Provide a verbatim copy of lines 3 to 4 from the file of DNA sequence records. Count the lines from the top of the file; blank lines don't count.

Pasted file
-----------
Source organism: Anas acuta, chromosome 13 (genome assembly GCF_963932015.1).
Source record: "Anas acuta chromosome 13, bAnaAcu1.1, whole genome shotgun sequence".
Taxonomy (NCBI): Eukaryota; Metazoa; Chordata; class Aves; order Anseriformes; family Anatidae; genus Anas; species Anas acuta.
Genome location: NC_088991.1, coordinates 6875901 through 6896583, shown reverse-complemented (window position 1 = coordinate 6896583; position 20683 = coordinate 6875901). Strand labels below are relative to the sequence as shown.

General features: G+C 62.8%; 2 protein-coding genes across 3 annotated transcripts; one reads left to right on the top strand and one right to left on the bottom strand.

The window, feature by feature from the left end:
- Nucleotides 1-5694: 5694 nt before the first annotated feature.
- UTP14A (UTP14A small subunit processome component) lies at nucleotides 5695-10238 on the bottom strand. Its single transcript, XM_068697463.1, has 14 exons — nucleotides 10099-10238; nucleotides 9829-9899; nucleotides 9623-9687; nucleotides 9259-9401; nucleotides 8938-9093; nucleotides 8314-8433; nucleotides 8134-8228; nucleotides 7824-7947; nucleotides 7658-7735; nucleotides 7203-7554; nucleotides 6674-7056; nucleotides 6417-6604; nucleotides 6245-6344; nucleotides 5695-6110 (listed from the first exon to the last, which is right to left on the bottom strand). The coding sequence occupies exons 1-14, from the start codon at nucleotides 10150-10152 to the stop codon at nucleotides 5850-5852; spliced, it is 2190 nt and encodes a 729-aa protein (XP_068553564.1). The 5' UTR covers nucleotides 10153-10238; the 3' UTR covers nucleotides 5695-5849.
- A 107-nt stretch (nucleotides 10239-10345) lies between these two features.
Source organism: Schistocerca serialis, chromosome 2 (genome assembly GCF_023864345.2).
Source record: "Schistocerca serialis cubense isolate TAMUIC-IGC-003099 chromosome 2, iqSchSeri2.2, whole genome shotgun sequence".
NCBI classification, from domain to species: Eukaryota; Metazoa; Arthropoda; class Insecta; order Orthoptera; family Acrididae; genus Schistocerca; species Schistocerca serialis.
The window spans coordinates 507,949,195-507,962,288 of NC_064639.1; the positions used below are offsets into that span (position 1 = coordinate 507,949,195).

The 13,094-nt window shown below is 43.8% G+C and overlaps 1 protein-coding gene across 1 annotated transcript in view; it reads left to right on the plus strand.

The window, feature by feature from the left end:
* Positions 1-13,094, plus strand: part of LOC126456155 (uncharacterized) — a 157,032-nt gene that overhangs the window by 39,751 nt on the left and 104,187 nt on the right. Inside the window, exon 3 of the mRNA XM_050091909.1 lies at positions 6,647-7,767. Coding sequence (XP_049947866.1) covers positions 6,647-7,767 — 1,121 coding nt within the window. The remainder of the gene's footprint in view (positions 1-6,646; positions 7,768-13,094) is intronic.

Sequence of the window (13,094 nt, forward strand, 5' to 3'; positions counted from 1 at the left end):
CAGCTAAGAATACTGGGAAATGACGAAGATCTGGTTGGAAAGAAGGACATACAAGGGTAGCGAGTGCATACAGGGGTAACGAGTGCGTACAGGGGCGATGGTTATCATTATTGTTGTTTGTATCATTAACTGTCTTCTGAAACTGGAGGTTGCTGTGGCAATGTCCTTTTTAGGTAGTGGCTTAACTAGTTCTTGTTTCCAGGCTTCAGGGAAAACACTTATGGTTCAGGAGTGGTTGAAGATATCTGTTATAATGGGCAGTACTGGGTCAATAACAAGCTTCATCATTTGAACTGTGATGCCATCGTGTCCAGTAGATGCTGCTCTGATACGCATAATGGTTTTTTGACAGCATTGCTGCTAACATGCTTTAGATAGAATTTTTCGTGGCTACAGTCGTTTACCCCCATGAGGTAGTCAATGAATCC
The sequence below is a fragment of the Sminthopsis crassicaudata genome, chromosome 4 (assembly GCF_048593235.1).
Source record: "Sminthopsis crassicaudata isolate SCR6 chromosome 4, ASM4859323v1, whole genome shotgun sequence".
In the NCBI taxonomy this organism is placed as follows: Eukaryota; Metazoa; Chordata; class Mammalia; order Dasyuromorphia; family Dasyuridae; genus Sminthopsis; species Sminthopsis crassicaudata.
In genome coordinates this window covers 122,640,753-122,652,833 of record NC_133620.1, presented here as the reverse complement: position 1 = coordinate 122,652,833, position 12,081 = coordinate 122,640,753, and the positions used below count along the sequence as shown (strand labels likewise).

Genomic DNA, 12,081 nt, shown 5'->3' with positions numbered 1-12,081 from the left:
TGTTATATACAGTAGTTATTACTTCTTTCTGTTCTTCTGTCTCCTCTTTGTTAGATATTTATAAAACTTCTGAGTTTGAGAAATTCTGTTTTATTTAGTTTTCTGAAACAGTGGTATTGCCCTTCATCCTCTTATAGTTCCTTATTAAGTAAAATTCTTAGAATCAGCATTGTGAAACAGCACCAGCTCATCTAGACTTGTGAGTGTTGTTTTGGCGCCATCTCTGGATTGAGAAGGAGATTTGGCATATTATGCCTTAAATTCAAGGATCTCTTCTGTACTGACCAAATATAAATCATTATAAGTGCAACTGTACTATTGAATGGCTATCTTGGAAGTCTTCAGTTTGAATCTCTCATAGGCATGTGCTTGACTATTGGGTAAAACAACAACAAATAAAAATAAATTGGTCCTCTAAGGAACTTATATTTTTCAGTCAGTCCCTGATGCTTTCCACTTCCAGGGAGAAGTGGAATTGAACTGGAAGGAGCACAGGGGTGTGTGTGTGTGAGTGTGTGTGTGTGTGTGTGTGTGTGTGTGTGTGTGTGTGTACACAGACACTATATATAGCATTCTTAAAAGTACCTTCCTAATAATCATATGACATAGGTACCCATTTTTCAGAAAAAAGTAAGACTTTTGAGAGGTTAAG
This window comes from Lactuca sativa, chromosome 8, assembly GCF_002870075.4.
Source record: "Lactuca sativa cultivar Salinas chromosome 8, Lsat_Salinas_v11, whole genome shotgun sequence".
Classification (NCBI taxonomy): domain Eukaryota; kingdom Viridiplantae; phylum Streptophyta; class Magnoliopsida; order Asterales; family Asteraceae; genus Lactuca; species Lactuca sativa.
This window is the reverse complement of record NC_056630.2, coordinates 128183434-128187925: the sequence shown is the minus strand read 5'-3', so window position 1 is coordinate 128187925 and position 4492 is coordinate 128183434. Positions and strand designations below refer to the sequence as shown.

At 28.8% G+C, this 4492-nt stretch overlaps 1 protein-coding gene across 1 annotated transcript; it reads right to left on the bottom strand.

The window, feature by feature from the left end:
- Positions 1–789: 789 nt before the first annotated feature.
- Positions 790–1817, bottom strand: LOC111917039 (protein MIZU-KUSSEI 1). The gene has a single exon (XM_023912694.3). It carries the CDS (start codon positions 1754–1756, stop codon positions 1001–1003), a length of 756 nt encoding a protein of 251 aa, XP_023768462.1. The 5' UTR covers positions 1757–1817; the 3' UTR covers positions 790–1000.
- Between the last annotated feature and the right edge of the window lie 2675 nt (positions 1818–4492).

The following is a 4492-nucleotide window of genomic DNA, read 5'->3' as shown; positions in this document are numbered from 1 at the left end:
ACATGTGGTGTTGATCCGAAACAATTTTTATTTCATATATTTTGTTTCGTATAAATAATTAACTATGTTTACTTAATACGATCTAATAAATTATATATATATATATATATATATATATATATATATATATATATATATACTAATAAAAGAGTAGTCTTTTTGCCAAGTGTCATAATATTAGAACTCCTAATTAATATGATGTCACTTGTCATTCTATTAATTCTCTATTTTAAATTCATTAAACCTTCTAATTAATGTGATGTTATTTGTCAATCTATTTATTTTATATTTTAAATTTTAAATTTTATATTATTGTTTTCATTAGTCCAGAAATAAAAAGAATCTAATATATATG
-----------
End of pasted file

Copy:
Taxonomy (NCBI): Eukaryota; Metazoa; Chordata; class Aves; order Anseriformes; family Anatidae; genus Anas; species Anas acuta.
Genome location: NC_088991.1, coordinates 6875901 through 6896583, shown reverse-complemented (window position 1 = coordinate 6896583; position 20683 = coordinate 6875901). Strand labels below are relative to the sequence as shown.